If you enjoyed today’s post, visit her BLOG for related #fitnessfridays posts, which will help you learn little tricks to becoming a fit, healthy rider!
If you enjoyed last weeks post about feeding based on the Glycemic Index, but immediately thought “Oh that’s all find and dandy, but can a low GI feeding program REALLY fuel a timed-speed event athlete?” then you’re in good company.
I once had the same concerns.
Like you, I don’t just want to run barrels, I want to WIN! Today more than ever, it takes a very special animal to do that consistently – and diet is a HUGE part of that.
There are so many bases to cover and it can be overwhelming to be our horse’s equine nutritionist on top of everything else. It can be especially confusing once you actually start doing your homework and crunching the numbers.
There’s also a lot of misguided, contradictory, and outdated advice and information out there when it comes to fueling the equine athlete.
There are many ways in which low glycemic feeds can improve our horse’s health and I’m happy to have guest Mark DePaolo, DVM share how to do that below!
Good nutrition is integral to allowing a performance horse to achieve its highest potential. Thinking about food as energy and how various feeds affect the body is extremely important. Diet actually plays a critical role in many equine health issues such as ulcers, tying up, allergies, laminitis and a compromised immune system.
Complete feeds (commonly referred to as ‘grain’) are often thought to provide everything required by performance horses. Most of these offer the type of quick burning energy you get from a candy sugar high, rather than a steady supply of energy obtained from feeding rice bran, beet pulp, and forages like alfalfa.
The digestive system of the horse is designed to continually ingest fiber and use it as a slow burning form of energy. Unfortunately, many of today’s show horses are being fed a consistent diet of starchy carbohydrates and sugar because it is easy for the owner, rather than nutritious for the horse. Read more… »
As an introvert, I don’t do small talk very well.
If I can’t “go deep,” I’d rather not go at all – whether in conversations and relationships with people, or the development of my horses.
I crave authentic connection and communication.
Anything done superficially, isn’t worth doing to me. “Go BIG or go home,” I say!
It can be exhausting, of course. Just ask my husband. There I am – always perceiving, soaking and thinking about the deeper meaning behind everything in life.
In a world filled with distractions that so often keep us functioning above the surface, this may be the road less traveled, but really – I wouldn’t have it any other way.
This is because how DEEP you’re willing to go determines how far and how high you’ll go.
The taller a building, the more sturdy the foundation must be. The more tension on an H-brace, the deeper the post holes must be.
Ever wonder why the vertical part of a cross is longer than the horizontal part? Because it must go deep to stand strong.
If you’re serious about achieving big time barrel racing success like I am – you’ve gotta be willing to go deeper than most people go.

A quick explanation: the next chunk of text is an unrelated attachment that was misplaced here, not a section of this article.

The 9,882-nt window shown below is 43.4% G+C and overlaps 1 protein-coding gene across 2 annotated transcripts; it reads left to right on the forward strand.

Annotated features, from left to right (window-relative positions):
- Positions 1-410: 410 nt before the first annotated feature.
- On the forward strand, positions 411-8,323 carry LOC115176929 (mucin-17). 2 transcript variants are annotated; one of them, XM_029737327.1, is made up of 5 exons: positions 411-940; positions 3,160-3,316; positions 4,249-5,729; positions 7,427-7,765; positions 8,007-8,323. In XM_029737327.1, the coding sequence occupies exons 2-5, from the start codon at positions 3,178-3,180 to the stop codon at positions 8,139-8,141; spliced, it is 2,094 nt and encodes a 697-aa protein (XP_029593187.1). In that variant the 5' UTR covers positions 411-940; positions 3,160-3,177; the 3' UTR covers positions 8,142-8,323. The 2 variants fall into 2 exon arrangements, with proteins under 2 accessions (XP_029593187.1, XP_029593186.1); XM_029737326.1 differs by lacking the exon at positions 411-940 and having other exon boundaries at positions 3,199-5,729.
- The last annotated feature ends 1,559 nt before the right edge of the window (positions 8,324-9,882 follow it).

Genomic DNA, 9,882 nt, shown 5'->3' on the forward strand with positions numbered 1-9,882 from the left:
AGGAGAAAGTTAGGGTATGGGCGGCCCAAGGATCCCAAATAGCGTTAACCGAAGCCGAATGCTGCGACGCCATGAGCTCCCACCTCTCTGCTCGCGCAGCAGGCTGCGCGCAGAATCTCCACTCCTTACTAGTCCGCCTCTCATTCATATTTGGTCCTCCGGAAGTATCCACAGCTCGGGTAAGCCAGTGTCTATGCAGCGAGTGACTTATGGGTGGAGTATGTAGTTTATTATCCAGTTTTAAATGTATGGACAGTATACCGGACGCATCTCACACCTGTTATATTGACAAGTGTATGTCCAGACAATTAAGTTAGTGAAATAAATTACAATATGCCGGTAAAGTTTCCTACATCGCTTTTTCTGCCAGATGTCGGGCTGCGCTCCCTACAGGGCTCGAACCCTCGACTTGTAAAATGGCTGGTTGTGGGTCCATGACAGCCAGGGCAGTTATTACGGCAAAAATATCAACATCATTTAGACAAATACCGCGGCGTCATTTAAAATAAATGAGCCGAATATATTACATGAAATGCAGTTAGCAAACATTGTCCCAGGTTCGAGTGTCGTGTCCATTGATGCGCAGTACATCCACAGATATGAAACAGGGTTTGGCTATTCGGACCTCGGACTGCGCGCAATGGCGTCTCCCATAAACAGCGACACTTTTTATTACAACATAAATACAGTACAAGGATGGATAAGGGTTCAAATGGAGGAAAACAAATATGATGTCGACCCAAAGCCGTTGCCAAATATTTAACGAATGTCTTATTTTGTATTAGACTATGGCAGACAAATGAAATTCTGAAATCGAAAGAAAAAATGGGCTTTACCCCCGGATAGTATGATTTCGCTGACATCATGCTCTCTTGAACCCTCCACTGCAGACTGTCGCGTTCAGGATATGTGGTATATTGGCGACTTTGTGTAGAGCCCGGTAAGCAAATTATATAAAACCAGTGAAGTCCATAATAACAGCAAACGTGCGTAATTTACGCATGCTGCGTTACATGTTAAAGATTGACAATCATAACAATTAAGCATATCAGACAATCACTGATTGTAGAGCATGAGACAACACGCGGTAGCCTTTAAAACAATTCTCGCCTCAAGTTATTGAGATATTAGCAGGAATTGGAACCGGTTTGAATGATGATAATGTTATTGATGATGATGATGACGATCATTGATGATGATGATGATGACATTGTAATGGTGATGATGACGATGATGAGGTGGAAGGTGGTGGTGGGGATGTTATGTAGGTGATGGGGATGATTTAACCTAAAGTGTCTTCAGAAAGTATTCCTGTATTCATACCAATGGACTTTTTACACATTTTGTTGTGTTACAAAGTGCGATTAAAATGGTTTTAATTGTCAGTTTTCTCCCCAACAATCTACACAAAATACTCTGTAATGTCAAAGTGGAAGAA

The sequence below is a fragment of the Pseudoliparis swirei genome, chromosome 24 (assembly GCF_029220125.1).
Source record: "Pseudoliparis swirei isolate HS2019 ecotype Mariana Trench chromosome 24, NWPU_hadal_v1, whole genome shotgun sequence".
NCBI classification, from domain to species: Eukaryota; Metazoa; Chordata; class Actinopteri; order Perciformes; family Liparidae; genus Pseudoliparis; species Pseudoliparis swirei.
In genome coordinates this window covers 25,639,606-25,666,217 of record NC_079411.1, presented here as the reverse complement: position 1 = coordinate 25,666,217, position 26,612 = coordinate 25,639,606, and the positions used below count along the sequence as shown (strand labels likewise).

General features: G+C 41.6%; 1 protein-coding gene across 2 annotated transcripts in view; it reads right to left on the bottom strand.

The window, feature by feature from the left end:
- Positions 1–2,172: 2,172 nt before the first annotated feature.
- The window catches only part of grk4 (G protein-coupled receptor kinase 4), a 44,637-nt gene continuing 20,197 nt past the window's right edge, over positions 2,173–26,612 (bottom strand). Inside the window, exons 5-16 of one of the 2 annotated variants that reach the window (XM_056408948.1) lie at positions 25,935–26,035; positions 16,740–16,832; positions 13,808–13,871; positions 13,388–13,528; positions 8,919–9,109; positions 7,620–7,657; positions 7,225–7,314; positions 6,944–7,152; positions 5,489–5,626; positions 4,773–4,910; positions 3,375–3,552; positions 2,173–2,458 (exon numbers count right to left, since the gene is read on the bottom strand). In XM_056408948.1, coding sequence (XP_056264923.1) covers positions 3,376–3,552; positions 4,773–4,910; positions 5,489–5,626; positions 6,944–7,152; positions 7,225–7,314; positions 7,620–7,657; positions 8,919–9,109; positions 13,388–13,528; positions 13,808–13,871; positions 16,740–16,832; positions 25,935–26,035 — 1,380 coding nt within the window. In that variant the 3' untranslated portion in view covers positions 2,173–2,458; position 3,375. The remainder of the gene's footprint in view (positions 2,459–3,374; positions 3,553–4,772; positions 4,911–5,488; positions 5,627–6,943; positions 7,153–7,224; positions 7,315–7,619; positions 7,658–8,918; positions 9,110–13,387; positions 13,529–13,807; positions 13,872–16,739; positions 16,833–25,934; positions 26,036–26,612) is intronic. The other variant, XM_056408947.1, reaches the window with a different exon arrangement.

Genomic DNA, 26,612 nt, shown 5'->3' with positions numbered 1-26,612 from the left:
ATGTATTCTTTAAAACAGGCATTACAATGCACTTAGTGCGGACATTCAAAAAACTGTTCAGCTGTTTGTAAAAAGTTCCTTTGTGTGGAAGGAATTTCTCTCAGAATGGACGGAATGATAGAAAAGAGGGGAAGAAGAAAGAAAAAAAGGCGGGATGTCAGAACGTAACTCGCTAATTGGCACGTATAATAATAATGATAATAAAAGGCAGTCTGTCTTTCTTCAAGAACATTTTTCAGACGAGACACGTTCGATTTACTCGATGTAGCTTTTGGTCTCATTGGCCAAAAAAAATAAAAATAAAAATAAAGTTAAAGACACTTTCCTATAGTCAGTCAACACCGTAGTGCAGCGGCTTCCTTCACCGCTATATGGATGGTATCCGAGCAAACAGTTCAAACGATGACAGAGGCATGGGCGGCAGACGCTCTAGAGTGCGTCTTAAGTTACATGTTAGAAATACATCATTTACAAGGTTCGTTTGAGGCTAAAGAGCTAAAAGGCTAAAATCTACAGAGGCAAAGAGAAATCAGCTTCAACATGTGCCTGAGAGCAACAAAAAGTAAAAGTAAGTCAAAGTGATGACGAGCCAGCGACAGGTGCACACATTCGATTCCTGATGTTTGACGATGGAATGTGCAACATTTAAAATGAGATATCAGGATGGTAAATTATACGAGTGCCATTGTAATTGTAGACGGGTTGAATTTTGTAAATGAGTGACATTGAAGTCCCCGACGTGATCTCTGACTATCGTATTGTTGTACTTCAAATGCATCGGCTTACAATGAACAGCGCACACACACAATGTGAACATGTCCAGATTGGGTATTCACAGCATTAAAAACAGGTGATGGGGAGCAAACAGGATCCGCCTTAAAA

In the New Year, I challenge you to go further than you’ve ever gone before. Read more… »
When my husband Craig and I stepped off the jet-bridge from the 757 that took us from Cowboy Town back to Austin after the NFR, our tummies were rumbling. We’d been eating out all week in Vegas and were more than ready for some “clean” food. Nothing at the airport was appealing so we set out to find a semi-healthy meal.
Being that we’re still fairly new to Texas, we don’t exactly know our way around like the back of our hand yet. I have an excellent sense of direction, but my husband is very attached to his trusty ol’ (outdated) GPS. That’s how our little adventure got started.
“Go this way!” “NO it’s left, not right!” “That’s not what it shows on my phone!” We missed our first turn and the goose chase began. About 20 minutes later, we finally arrived at our destination. The atmosphere in the car was dense with frustration, but it wasn’t mine.
The entire situation reminded me of the one the 2014 NFR barrel racers were faced with.
Mary Walker is a world-class lady who has “been there and done that.”
And not just because she’s 55 years old or a World Champion.
Of course I have a great deal of respect for her as barrel racer, but even more because of the trials she’s overcome.
If you watch the top 15 walk across the stage to receive their back numbers, and look close – you’ll see what I saw in Mary.
A sense of contentedness in her own skin – sheer presence, joy, humble confidence and sincerity. Read more… »
Whether you call them patterns, exercises, or drills, there’s no denying they’re an important part of any barrel racers program.
And it’s no wonder – high degrees of speed and precision are required to beat the clock, and our horses must not only understand their responsibilities for staying on track around the barrels, but also use their bodies in specific ways that put the odds most in our favor for efficiency and speed.
In The First 51 Barrel Racing Exercises to Develop a Champion, I went into great depth explaining the power of patterns and WHY they are so important based on how our horse’s minds are wired.
I also included the specific ways we can use patterns to achieve even more positive results. The truth is, we can perform drills until we (and our horses) are blue in the face, but if we don’t use psychology as we apply them, we won’t get nearly as far.
They’re not just good, or even great.
The field of 15 barrel racers that will grace the tunnel of the Thomas & Mack with their beauty and horsepower as they run toward $796,875 in prize money this year, are quite simply in a class by themselves.
Also known in french as crème de la crème, or cream of the cream, metaphorically the meaning of this phrase is “the best of the best” – much like the richest part of milk that rises to the very top.
As tough and competitive as barrel racing is, there are plenty of barrel racers that try as they might, don’t rise to this level.
If YOUR dream is to be one of professional rodeo’s elite top 15 at the NFR, take note of the deeper meaning behind each reply below, then research and reflect on how to make connections to your own barrel racing program that will ultimately lift YOU up as well! Read more… »